We all have known or seen someone with spinal stenosis, perhaps without even realizing it. Those with spinal stenosis often suffer from lower back pain with the additional complaints of pain, numbness and weakness in both legs when standing or walking but feel much better sitting. They are is frustrated by the fact that they cannot enjoy their passions such as: golfing, walking, hiking, cooking and baking, if it requires prolonged standing or walking. Spinal stenosis sufferers are often over 65 years of age and can be seen sitting on a bench at the mall to avoid prolonged walking or standing leaning over a shopping cart in the grocery store to avoid standing upright into and extended posture.
Definition and Diagnosis
In technical terms, stenosis is an abnormal narrowing of a hollow tube or canal. When used in reference to the lower back, this narrowing is called lumbar spinal stenosis. Lumbar spinal stenosis is an extremely common cause of disabling back and leg pain in older individuals. Since these individuals tend to avoid the painful activities of standing and walking, they become deconditioned and lose their independence. It must be emphasized that, although spinal stenosis is a progressive process, symptoms generally will not lead to leg paralysis. However, it can lead to weakness and poor endurance of the muscles in the legs and remains the most common reason for undergoing spinal surgery after the age of 65.
There are two types of lumbar spinal stenosis. Central stenosis is a narrowing of the spinal canal surrounding the spinal cord. Symptoms produced will affect both legs, and may cause bowel and bladder disturbances. Lateral stenosis is a narrowing of the exit for the nerve root. Since lateral stenosis involves a single nerve root, symptoms are localized to a specific area of the leg. Symptoms are dependent on the following factors: the amount and location of compression on the nervous tissues and the amount of inflammation present. Therefore, symptoms are not identical between individuals, may vary over time in the same individual, and can be inconsistent.
Two causes of spinal stenosis have been identified: Congenital or developmental defects (something you born with or occurs when developing) (e.g. scoliosis, dwarfism, trefoil or misshaped canal); Acquired through degenerative changes, fractures, spondylolisthes (boney instability), postoperative scar tissue, tumors, or systemic disease. Additional spinal changes may accompany spinal stenosis are: disc/joint degeneration, ligamentous, thickening, bone spurs, and disc bulging.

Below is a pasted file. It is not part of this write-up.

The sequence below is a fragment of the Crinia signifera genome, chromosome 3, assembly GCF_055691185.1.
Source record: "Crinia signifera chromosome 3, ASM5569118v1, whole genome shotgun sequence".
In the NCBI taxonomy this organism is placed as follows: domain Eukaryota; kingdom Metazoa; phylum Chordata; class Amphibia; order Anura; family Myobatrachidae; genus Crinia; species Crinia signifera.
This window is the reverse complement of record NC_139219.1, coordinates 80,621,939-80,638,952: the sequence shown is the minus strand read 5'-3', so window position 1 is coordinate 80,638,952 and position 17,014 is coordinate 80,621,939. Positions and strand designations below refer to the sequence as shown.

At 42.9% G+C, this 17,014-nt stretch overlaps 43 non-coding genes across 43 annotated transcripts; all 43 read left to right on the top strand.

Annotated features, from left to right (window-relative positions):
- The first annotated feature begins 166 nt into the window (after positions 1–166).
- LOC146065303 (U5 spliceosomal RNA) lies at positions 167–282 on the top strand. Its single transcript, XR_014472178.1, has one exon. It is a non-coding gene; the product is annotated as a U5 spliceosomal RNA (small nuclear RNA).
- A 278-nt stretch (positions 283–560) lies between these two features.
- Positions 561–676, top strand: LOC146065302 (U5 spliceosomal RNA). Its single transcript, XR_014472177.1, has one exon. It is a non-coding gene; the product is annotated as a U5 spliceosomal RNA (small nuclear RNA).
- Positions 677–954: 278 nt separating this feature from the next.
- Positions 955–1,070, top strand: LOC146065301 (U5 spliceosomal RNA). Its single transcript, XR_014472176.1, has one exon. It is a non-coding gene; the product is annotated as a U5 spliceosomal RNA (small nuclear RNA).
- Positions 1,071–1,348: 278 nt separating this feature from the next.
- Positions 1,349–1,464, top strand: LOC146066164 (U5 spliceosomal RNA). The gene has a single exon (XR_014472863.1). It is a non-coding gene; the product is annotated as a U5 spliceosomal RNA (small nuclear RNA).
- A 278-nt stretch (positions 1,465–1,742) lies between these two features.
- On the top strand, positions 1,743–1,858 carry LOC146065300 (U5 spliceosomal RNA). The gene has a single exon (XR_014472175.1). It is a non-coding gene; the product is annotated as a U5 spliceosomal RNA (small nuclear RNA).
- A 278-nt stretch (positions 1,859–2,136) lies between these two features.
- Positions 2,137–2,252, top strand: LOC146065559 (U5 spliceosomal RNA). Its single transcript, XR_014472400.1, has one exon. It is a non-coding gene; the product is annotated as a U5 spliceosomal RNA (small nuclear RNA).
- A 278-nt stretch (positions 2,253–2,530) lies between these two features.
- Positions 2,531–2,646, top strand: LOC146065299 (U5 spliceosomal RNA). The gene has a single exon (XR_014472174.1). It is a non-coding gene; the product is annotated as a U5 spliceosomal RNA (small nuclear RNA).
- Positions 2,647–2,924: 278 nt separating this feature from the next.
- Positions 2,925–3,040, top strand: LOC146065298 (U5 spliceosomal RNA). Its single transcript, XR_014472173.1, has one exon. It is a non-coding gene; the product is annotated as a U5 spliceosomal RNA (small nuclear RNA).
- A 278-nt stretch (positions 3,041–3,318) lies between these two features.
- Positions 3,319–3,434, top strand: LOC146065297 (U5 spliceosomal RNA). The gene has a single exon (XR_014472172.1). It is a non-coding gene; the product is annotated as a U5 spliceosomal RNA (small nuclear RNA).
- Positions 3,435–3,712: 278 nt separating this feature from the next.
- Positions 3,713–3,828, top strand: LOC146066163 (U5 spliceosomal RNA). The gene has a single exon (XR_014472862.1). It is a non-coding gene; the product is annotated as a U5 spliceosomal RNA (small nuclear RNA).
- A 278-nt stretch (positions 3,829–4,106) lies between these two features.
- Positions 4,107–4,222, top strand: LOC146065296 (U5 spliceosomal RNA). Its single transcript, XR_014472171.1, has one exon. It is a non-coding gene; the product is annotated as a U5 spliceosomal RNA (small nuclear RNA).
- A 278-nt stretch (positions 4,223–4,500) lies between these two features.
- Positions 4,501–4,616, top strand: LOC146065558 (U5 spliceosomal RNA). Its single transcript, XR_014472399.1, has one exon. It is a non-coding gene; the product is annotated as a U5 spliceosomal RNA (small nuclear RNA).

A person who has spinal stenosis is typically over fifty years of age with either a long history of low back pain/ache/stiffness or symptoms that have seemed to develop for no apparent reason. The symptoms, which are more intermittent than constant, can be made worse by inclement weather. The back pain may extend into the tailbone or buttocks and may be accompanied by poorly localized pain, tingling, numbness, cramping, discomfort, tightness, burning, and/or weakness in one or both legs. These complaints will increase with standing and walking because extension of the spine (as in erect posture, reaching overhead, and backward bending) and spinal compression (a normal part of bearing weight through the legs) narrows the canal that surrounds the spinal cord and nerve roots. Conversely, sitting will decrease symptoms since flexion (as which occurs with forward bending) increases canal diameter. This postural dependency of the symptoms is a unique characteristic of individuals with spinal stenosis and explains why these people prefer sitting to walking. When walking they will stoop or slouch forward and/or walking behind a shopping cart or lawnmower to support themselves as they lean forward.
An individual with spinal stenosis may have several of the following symptoms:
Spinal stenosis can be a complicated and multifaceted problem. If you have some of these symptoms consult your family physician. If the physician suspects that you may have spinal stenosis, the following advanced diagnostic imaging studies may be recommended:
Next week’s article will discuss prevention and treatment for lumbar spinal stenosis.
Visit your doctor regularly and listen to your body.
NEXT MONDAY – Read Dr. Paul J. Mackarey “Health & Exercise Forum” in the Scranton Times-Tribune.
This article is not intended as a substitute for medical treatment. If you have questions related to your medical condition, please contact your family physician. For further inquires related to this topic email: email@example.com
Paul J. Mackarey PT, DHSc, OCS is a Doctor in Health Sciences specializing in orthopaedic and sports physical therapy. Dr. Mackarey is in private practice and is an associate professor of clinical medicine at Geisinger Commonwealth School of Medicine.